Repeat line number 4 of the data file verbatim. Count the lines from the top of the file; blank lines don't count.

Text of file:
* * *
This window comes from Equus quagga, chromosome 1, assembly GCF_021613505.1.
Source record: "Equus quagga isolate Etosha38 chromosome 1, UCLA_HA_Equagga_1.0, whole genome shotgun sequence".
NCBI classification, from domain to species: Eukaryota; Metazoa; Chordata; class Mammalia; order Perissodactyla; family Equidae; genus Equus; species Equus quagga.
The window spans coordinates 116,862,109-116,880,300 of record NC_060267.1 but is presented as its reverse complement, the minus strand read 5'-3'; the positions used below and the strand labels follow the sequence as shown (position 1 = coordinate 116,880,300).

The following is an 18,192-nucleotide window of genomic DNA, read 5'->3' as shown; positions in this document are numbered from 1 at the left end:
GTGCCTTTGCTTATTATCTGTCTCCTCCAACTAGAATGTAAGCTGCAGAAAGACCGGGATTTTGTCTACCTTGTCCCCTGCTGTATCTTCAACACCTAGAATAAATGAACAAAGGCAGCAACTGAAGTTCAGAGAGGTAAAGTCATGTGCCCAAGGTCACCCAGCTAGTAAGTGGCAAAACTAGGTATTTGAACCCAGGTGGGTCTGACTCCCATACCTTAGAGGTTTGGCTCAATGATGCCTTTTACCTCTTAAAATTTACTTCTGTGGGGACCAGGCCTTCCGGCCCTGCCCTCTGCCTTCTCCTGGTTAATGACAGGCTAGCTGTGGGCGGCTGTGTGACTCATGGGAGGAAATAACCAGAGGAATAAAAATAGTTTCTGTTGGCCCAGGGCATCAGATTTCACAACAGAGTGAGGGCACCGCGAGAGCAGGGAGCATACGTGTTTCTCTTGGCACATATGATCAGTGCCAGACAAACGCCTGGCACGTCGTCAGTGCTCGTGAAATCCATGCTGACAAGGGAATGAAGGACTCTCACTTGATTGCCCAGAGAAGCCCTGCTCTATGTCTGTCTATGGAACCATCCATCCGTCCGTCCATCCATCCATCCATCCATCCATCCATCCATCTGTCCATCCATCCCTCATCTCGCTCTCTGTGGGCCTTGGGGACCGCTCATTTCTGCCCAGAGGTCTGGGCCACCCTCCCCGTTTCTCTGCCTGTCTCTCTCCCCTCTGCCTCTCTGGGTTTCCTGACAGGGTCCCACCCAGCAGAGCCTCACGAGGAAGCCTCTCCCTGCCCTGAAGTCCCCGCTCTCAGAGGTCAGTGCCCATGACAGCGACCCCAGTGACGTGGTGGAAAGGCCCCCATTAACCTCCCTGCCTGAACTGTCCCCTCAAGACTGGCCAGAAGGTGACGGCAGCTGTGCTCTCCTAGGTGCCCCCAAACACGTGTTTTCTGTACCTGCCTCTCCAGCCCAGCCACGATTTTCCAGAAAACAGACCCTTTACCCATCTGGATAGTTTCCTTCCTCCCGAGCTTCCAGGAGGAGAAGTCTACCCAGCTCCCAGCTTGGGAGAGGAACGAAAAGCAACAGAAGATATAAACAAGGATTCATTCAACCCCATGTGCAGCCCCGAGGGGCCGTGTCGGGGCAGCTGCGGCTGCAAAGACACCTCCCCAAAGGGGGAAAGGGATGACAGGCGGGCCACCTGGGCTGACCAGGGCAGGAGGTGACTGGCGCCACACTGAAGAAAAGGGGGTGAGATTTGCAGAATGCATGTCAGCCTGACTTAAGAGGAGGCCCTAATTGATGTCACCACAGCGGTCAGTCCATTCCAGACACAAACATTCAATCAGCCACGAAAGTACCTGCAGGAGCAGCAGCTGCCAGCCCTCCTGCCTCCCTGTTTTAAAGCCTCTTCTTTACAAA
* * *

The window spans coordinates 116,862,109-116,880,300 of record NC_060267.1 but is presented as its reverse complement, the minus strand read 5'-3'; the positions used below and the strand labels follow the sequence as shown (position 1 = coordinate 116,880,300).